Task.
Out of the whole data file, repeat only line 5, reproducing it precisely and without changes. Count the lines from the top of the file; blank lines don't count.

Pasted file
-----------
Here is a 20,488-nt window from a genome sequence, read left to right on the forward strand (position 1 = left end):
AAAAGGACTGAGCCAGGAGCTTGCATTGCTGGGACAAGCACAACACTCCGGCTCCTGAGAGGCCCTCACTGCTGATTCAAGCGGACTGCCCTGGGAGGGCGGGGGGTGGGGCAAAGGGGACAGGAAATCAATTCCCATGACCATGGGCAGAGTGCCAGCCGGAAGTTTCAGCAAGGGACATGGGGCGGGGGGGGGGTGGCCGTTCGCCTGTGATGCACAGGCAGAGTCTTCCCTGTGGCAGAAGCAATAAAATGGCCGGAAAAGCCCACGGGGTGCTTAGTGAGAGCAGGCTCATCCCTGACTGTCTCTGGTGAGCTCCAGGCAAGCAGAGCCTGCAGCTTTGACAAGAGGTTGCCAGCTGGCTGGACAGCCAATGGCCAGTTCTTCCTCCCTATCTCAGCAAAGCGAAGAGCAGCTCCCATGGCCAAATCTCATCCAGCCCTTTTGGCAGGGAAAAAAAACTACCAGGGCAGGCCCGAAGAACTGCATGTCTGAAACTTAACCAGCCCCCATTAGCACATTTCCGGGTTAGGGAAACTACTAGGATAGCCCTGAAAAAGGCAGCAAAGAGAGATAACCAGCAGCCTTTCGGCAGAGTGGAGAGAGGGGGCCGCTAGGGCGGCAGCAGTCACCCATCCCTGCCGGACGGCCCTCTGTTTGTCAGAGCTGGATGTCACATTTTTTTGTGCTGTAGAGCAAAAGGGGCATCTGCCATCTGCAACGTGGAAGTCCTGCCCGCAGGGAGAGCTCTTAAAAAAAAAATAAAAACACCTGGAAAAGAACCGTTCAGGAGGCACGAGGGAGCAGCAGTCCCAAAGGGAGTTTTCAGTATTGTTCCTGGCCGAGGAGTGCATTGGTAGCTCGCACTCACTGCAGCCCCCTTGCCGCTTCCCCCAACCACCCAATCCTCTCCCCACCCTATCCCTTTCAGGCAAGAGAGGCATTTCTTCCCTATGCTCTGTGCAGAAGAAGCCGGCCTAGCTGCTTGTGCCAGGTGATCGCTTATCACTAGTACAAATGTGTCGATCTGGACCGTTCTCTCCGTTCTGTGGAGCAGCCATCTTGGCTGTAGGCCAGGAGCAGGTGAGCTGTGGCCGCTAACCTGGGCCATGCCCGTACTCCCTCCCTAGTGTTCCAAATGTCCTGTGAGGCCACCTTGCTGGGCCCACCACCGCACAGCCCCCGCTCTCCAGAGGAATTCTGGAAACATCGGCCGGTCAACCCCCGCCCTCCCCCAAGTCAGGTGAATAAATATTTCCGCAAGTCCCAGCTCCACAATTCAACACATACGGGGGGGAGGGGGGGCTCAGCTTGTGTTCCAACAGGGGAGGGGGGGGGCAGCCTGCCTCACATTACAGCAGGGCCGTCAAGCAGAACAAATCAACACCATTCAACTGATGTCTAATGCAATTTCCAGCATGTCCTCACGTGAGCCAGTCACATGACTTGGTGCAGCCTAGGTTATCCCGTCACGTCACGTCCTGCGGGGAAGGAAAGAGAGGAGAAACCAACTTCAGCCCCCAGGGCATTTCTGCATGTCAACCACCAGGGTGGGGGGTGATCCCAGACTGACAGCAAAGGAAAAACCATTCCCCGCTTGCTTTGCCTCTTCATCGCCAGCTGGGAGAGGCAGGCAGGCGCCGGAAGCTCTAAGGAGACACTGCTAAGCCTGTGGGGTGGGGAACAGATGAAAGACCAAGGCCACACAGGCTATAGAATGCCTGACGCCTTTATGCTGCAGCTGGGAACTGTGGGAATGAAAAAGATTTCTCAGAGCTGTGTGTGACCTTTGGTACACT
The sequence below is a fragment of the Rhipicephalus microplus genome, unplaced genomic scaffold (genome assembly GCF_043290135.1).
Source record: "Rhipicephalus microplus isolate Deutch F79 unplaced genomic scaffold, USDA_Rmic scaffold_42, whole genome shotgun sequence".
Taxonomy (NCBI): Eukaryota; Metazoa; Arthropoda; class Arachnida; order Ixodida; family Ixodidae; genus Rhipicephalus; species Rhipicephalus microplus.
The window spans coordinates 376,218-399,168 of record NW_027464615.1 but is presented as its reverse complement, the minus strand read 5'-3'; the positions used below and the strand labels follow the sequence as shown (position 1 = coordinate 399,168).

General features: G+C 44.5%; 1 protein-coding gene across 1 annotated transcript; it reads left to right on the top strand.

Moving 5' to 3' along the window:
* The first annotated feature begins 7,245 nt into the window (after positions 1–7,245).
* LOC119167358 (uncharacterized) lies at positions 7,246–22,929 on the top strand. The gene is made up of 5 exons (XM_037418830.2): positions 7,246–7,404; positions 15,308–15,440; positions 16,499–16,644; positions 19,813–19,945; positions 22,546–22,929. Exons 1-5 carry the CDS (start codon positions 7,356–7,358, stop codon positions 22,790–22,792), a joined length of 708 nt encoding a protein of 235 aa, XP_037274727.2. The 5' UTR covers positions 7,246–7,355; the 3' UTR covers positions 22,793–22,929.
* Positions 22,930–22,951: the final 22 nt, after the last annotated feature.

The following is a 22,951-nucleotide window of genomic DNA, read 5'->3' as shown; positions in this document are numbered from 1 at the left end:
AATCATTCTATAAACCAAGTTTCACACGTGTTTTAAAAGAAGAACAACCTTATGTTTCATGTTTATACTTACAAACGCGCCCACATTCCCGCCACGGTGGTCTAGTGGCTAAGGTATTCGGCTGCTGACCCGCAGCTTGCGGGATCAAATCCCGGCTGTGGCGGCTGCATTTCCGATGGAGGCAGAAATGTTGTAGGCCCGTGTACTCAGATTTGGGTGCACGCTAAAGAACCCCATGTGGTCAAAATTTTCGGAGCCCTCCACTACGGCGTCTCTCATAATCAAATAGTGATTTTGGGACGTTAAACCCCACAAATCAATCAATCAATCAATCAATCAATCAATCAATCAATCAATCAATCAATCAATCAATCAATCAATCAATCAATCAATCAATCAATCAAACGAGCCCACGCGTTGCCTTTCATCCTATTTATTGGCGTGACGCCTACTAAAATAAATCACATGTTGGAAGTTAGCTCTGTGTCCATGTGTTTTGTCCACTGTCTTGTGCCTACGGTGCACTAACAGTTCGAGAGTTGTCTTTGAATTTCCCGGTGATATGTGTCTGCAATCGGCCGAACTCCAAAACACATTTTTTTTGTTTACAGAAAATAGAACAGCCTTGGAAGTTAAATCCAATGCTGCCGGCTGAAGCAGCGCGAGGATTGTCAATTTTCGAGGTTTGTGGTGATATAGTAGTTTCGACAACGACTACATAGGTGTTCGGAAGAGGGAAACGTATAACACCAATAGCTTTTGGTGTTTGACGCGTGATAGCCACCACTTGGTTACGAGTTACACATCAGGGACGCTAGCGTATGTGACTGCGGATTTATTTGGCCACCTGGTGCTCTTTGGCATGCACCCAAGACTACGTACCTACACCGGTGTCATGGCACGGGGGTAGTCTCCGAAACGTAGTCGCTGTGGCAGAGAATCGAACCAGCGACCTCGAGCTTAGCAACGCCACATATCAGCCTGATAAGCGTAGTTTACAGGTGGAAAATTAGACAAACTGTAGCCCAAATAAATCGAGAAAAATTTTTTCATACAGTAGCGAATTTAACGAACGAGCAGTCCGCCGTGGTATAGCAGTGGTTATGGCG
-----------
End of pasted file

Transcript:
Taxonomy (NCBI): Eukaryota; Metazoa; Arthropoda; class Arachnida; order Ixodida; family Ixodidae; genus Rhipicephalus; species Rhipicephalus microplus.